This week saw a landmark Supreme Court case on civil forfeiture passed, the winding down of the war against ISIS in Syria, and all sorts of legal and political responses to Trump’s National Emergency Declaration.
Starting off with civil forfeiture… most people have no idea what this is or how wildly unconstitutional it is. Basically, if a cop arrests you, they can seize any of your property they deem was potentially used in a crime. You don’t have to be found guilty or even actually charged with anything for this to happen. Property can be cash, your car, your computer, even your house.
For example, take Ella Bromell, a 72-year-old South Carolina woman who is fighting with the state to keep her home after people sold drugs on her property while she was at work. She had nothing to do with it, but due to civil forfeiture, the government has been vying to take her home for years. In Timbs v. Indiana, the particular case that brought upon the Supreme Court decision, a man sold $225 worth of opioids out of his Land Rover to an undercover officer, and the state seized his car (which is worth more than four times the maximum fine for such an offense).
Interestingly enough, one of the significant principles of the Magna Carta, which inspired the Bill of Rights, was freedom from excessive fines — a concept that got wrapped up into our constitution in the 8th and 14th Amendments. After a unanimous 9-0 vote on the Timbs v. Indiana ruling, Justice Ruth Bader Ginsburg said, “For good reason, the protection against excessive fines has been a constant shield throughout Anglo-American history. Exorbitant tolls undermine other constitutional liberties [and] excessive fines can be used, for example, to retaliate against or chill the speech of political enemies.”
Excessive fines get funneled through the Department of Justice, but most goes back to the municipalities that seize it — problematic for all kinds of reasons. Many people have likened civil forfeiture to policing for profit. This runs in parallel with the conversations that many precincts require their officers to meet arrest and ticketing quotas. (Basically, a lot of what police do aside from arresting bad guys is seizing assets or fining people to guarantee that the police department stays in the black.)
Between 1986 and 2014 the Department of Justice’s Assets Forfeiture Fund went from $93.7 million to $4.5 billion — that’s a 4667% increase, btw! During this time we also saw an outrageous rise in arrest rates with our prison populations ballooning. So the big question is, if civil forfeiture is now illegal, how are municipalities going to fund their forces?
The Syrian war which has been raging on for more than eight years seems to finally be coming to a slow, bitter, and bloody end. One last enclave of Islamic State (IS) fighters in the Syrian town of Baghuz is holed up on a tiny plot of land. Envoys of civilians are leaving the small village headed to refugee camps so that the Syrian Democratic Forces (SDF) — a mostly Kurdish force backed by western fighters — can launch an offensive attack and take out the last of the diehard IS soldiers left in the region. Backed against the Iraqi border their weakened state shows (recently captured SDF fighters were exchanged for food and supplies), however, special forces fear the small town may be boobytrapped with IEDs and suicide bombers.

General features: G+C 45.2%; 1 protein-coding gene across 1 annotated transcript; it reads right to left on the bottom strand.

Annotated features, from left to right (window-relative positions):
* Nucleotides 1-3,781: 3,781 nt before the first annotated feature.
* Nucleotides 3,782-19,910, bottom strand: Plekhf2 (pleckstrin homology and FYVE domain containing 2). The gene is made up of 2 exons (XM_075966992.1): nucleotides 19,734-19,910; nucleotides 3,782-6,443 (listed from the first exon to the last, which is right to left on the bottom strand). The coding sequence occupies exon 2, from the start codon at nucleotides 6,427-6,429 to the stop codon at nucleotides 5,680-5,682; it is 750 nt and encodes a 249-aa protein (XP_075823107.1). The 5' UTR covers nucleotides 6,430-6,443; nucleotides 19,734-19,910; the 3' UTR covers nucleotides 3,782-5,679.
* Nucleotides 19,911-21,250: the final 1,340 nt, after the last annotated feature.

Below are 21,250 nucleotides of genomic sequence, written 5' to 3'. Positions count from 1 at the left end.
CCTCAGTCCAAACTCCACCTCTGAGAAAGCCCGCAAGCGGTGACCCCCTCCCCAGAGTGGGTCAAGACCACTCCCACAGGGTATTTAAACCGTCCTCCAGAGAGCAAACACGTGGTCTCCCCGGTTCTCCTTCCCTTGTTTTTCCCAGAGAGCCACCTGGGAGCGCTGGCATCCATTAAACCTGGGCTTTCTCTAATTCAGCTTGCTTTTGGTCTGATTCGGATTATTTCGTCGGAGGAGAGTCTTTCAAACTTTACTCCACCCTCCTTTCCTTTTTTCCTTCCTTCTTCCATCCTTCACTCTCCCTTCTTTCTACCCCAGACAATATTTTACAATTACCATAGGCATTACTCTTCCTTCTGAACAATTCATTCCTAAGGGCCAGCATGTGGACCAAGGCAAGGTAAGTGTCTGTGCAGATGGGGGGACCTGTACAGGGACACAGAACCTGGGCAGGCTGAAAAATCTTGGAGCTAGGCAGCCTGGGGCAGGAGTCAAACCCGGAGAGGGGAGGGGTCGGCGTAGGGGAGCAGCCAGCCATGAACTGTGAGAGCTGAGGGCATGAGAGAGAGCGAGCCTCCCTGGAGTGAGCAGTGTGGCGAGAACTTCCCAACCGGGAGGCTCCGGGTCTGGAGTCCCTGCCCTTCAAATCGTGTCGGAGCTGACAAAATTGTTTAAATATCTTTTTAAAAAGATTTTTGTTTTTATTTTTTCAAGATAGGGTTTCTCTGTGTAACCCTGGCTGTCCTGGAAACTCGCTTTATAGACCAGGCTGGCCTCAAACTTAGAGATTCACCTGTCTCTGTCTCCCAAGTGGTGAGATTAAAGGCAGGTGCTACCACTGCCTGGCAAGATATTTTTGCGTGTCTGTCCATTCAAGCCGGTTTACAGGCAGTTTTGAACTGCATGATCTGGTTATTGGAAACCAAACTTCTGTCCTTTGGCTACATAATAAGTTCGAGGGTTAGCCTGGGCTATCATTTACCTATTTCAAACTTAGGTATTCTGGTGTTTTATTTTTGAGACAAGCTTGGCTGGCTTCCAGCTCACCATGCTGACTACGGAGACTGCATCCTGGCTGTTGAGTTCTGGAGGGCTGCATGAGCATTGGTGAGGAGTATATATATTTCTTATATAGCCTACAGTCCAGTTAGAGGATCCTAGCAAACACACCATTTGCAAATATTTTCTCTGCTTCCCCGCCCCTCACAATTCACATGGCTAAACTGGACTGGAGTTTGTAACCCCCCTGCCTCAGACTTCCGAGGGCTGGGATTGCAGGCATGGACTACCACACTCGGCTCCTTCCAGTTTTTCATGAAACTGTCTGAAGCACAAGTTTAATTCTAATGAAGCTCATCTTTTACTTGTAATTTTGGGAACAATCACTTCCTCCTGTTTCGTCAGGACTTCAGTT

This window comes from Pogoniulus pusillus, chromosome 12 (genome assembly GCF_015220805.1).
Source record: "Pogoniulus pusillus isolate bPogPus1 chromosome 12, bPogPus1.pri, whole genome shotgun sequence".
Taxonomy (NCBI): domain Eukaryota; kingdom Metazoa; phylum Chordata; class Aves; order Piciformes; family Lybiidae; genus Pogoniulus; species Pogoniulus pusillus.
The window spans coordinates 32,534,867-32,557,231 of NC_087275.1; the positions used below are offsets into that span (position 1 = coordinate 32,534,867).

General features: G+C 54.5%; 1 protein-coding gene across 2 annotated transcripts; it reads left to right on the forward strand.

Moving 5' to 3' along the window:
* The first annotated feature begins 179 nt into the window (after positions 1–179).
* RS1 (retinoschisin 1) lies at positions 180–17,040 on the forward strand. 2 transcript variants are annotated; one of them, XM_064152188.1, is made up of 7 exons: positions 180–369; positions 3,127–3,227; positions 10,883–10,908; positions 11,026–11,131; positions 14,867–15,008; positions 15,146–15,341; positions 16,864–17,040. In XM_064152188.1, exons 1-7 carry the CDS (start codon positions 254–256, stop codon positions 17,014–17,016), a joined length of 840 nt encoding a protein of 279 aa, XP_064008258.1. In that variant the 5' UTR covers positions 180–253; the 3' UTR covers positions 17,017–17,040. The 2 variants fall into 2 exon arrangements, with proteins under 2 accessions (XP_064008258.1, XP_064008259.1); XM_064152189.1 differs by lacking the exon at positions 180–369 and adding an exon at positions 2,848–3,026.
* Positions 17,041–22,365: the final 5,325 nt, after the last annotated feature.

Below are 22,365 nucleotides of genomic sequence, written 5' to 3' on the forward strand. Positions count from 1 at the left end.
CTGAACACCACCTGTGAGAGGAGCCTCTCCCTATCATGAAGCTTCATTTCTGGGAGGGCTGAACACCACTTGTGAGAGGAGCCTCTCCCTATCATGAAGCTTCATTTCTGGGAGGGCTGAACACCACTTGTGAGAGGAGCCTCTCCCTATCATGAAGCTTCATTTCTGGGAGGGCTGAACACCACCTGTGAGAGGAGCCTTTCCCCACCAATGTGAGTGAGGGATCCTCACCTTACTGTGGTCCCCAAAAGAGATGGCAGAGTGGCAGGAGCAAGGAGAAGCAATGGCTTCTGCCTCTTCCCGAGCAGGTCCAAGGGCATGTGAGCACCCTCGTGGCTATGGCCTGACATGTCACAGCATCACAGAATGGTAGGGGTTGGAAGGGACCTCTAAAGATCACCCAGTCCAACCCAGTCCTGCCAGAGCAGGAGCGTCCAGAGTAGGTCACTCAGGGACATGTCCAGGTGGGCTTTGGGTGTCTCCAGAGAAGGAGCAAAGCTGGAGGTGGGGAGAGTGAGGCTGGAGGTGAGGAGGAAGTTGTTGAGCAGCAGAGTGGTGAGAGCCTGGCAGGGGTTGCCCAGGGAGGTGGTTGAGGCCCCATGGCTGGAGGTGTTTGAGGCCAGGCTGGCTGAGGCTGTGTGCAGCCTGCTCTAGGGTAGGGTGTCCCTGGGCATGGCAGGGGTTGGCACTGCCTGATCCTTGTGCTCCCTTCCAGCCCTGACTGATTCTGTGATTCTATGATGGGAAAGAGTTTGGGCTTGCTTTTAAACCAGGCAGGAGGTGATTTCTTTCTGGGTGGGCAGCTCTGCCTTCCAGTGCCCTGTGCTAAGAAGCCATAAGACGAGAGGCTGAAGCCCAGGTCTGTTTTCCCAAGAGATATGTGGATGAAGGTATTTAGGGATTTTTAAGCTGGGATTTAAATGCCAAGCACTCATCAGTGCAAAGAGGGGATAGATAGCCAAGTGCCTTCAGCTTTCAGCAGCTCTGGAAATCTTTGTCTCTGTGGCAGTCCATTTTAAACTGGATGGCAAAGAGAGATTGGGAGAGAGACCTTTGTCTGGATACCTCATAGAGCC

While this may be the end of IS in the Syrian war, you can bet that many people who have lost family members and loved ones to the perpetual state of war in the Middle East will continue to want to fight back. IS might be on life support… but we all know we can never kill an idea.
And speaking of ideas that never die… the border wall continues to be an ongoing drama that may actually happen regardless of the constitutionality of usurping National Emergency funds to build it. With 16 states filing lawsuits suing the Trump Administration for diverting emergency funds for the wall, we’re in for a long saga. The administration is going ahead with plans to build it without using the emergency defense fund… for now.
In an unsurprising twist of events, Trump is diverting funds from the Defense Department’s drug interdiction program and the Treasury Department’s asset forfeiture fund. It’s a massive sum that totals $3.1 billion. So while he gets everyone up in arms about National Emergency Funds, he’s already on to his next move. He’ll eventually use the National Emergency Funds if he gets them, but he’s found other money (money stolen from ordinary citizens by police forces all over the country) to build the wall.
Looking through a long list of National Emergencies from former presidents, many of them appear to be sanctions placed on people supporting unstable governments or narcotics dealers, transactions with terrorists, or prohibiting the proliferation of weapons of mass destruction. The range is vast, and Trump might actually have some legal standing, for once.
Ann Lewis is an artist, activist, and writer based in Detroit. Her artwork reflects upon social and environmental justice issues.